Tibetan script of Buddha’s teaching restored

In news

A trove of more than 600 pages of rare Tibetan manuscripts with his teachings written in gold letters has been restored at a 100-year-old monastery in Alubari in West Bengal’s Darjeeling district.

Highlights

The restoration work is being done by the Indian National Trust for Art and Cultural Heritage (INTACH). “It was while assessing the damage that our experts came across the manuscripts.

They were in a very bad condition and required urgent attention, The trust has provided over Rs. 10 lakh for the project.

Experts who worked on the restoration said that while one volume contained 322 pages, the other had 296 pages.

Each volume contains 8,000 verses.

Manuscript

A manuscript (abbreviated MS for singular and MSS for plural) was, traditionally, any document written by hand — or, once practical typewriters became available, typewritten — as opposed to being mechanically printed or reproduced in some indirect or automated way. More recently, the term has come to be understood to further include any written, typed, or word-processed copy of an author’s work, as distinguished from its rendition as a printed version of the same. Before the arrival of printing, all documents and books were manuscripts. Manuscripts are not defined by their contents, which may combine writing with mathematical calculations, maps, explanatory figures or illustrations. Manuscripts may be in book form, scrolls or in codex format. Illuminated manuscripts are enriched with pictures, border decorations, elaborately embossed initial letters or full-page illustrations.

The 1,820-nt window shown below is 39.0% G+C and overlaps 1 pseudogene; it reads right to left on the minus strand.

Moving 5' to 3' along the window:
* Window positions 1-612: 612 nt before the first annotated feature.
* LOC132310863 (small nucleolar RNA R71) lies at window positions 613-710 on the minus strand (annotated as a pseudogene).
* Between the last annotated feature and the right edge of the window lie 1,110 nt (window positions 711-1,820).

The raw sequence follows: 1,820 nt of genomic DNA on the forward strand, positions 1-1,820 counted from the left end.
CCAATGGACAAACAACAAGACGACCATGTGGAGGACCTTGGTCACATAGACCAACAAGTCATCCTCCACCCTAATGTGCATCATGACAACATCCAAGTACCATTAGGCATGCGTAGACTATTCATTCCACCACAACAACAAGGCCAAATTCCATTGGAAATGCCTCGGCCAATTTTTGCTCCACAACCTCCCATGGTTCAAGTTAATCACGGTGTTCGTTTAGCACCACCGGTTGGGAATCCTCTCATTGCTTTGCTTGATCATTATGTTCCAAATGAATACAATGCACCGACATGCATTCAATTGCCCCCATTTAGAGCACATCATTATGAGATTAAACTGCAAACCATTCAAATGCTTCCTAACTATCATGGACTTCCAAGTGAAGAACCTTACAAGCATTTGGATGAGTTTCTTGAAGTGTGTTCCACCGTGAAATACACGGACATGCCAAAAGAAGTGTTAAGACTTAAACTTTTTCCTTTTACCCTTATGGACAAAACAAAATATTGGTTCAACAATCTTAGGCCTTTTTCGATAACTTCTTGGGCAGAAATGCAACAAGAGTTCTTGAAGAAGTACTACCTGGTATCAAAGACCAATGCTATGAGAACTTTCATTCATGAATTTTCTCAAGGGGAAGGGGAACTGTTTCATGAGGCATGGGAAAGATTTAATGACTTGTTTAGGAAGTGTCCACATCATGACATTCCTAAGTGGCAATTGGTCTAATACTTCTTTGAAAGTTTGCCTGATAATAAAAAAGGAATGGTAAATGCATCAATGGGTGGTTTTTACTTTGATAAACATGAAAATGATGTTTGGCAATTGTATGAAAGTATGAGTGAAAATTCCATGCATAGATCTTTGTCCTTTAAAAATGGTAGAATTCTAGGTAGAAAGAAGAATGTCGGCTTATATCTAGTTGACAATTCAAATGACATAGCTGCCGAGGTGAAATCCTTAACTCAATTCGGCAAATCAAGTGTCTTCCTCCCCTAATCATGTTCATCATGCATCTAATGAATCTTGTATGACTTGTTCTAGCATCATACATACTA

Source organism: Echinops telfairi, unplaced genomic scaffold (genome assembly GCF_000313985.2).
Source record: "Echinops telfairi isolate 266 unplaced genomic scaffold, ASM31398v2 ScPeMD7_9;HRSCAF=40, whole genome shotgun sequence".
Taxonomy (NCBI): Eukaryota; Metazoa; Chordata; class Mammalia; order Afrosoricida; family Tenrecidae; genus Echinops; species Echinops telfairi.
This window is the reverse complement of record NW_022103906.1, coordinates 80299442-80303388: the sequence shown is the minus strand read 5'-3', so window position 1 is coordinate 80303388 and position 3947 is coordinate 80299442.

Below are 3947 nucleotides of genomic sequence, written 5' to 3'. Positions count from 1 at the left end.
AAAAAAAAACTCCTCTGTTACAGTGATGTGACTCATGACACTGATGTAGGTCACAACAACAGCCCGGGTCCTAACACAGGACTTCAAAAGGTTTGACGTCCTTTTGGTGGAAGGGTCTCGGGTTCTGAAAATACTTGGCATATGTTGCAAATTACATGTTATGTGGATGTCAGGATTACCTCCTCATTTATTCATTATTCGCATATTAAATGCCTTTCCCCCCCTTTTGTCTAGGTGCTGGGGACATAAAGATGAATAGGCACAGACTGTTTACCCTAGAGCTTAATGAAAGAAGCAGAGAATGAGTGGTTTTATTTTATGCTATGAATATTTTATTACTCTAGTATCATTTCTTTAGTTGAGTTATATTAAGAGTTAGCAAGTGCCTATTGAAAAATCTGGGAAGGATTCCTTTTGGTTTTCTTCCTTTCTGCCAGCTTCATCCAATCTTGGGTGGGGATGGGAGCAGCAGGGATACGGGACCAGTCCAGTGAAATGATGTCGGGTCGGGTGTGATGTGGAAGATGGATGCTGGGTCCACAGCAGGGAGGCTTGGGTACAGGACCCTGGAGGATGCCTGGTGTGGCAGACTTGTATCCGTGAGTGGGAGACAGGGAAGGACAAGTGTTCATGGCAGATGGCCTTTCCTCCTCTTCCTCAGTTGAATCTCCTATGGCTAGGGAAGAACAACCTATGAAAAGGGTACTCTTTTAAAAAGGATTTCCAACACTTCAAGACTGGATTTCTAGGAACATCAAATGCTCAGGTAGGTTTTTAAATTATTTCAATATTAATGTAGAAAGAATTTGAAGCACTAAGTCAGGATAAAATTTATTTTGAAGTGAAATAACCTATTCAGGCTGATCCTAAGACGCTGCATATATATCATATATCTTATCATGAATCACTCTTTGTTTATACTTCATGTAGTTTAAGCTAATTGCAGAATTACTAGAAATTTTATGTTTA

Cultural background

The traditional abbreviations are MS for manuscript and MSS for manuscripts, while the forms MS., ms or ms. for singular, and MSS., mss or mss. for plural (with or without the full stop, all uppercase or all lowercase) are also accepted.[5][6][7][8] The second s is not simply the plural; by an old convention, it doubles the last letter of the abbreviation to express the plural, just as pp. means “pages”.

Before the invention of woodblock printing in China or by moveable type in a printing press in Europe, all written documents had to be both produced and reproduced by hand. Historically, manuscripts were produced in form of scrolls (volumen in Latin) or books (codex, plural codices). Manuscripts were produced on vellum and other parchment, on papyrus, and on paper. In Russia birch bark documents as old as from the 11th century have survived. In India, the palm leaf manuscript, with a distinctive long rectangular shape, was used from ancient times until the 19th century. Paper spread from China via the Islamic world to Europe by the 14th century, and by the late 15th century had largely replaced parchment for many purposes.

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